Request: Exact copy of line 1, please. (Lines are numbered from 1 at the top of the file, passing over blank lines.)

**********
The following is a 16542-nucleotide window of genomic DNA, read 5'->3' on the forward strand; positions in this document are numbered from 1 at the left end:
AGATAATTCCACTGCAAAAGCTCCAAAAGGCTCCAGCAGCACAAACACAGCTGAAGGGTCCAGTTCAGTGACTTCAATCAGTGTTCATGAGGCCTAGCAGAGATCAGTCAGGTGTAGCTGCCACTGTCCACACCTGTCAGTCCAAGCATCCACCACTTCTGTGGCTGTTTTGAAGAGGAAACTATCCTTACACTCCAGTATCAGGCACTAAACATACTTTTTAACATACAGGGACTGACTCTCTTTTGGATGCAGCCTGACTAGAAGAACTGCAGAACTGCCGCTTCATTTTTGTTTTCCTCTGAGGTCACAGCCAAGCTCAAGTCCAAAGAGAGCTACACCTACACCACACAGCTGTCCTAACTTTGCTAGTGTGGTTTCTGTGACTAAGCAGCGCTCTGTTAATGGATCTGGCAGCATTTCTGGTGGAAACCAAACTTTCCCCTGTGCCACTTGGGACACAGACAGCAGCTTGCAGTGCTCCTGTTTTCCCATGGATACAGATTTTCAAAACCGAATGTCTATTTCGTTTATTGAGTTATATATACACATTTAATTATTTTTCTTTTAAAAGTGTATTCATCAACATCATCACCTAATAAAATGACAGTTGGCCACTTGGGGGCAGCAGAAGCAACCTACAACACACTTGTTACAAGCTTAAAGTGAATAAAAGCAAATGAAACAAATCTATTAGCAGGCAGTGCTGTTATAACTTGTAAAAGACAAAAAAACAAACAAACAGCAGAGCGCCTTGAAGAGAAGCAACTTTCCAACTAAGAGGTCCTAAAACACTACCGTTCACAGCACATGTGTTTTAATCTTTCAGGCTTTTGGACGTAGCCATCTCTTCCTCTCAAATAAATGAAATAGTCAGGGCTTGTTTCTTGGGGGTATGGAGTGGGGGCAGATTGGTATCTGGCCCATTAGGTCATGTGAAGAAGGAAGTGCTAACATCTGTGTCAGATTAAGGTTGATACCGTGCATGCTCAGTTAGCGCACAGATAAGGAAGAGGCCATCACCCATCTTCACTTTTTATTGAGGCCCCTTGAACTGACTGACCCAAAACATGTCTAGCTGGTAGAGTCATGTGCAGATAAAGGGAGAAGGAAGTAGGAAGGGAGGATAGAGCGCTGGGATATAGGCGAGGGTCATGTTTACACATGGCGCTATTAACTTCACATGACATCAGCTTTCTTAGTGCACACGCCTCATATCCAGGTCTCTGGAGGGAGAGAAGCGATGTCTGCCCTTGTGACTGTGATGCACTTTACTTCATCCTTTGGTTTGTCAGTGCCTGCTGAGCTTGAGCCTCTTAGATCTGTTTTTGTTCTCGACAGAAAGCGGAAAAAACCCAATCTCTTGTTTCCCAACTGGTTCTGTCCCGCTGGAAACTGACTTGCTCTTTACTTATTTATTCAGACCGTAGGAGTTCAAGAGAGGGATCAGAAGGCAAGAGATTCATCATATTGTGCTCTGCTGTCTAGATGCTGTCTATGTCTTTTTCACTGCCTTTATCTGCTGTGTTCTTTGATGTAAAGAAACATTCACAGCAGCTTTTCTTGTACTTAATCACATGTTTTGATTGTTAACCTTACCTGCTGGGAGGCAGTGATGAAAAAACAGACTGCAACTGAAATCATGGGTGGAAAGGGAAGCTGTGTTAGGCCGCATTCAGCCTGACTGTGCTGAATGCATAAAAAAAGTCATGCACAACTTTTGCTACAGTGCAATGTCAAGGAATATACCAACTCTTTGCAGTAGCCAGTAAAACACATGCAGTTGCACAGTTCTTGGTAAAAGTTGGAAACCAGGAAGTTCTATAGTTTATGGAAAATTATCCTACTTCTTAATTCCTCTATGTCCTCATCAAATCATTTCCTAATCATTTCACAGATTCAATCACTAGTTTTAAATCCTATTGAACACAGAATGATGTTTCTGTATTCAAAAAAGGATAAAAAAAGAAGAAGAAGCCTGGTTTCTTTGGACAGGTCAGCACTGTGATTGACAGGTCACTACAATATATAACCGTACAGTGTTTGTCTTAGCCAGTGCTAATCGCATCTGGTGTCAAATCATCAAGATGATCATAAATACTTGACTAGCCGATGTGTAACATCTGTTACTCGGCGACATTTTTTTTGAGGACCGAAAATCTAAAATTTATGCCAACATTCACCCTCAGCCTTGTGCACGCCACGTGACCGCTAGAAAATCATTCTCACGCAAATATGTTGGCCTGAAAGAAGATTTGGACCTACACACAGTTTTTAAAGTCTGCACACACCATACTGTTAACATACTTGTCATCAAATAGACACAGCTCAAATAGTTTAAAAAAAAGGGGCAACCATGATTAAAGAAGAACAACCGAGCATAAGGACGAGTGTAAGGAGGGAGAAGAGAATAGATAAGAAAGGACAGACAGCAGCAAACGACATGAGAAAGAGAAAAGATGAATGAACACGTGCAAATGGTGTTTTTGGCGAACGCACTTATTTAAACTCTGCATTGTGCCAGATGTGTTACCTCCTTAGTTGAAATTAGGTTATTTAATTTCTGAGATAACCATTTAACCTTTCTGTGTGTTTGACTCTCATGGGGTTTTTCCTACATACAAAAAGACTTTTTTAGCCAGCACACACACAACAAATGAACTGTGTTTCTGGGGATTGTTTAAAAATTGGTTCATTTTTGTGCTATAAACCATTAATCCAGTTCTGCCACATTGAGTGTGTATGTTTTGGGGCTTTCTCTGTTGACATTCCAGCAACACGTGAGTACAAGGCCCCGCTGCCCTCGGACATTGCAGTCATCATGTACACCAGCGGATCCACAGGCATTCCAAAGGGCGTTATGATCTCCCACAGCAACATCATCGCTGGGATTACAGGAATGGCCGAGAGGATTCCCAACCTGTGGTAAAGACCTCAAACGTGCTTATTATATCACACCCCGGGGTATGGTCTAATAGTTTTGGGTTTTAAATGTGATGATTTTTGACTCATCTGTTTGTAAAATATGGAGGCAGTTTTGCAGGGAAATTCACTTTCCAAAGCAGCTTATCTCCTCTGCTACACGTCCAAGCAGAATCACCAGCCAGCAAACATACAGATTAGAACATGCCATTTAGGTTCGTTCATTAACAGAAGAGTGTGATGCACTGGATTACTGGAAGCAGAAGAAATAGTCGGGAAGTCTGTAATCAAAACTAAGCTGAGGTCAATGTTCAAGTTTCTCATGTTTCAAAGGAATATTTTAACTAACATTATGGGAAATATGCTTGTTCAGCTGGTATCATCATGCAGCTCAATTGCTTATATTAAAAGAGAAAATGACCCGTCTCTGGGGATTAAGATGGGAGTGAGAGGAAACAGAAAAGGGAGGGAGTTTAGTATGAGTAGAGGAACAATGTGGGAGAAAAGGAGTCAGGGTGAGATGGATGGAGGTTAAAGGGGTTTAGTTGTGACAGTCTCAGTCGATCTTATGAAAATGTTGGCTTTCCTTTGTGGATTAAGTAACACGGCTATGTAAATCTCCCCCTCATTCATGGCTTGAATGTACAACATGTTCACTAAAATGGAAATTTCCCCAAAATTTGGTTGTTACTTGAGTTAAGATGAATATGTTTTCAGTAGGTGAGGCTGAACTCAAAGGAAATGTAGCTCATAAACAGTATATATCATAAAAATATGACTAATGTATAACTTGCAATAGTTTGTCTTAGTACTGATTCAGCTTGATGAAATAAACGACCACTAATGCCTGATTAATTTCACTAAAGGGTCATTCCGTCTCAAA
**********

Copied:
The following is a 16542-nucleotide window of genomic DNA, read 5'->3' on the forward strand; positions in this document are numbered from 1 at the left end: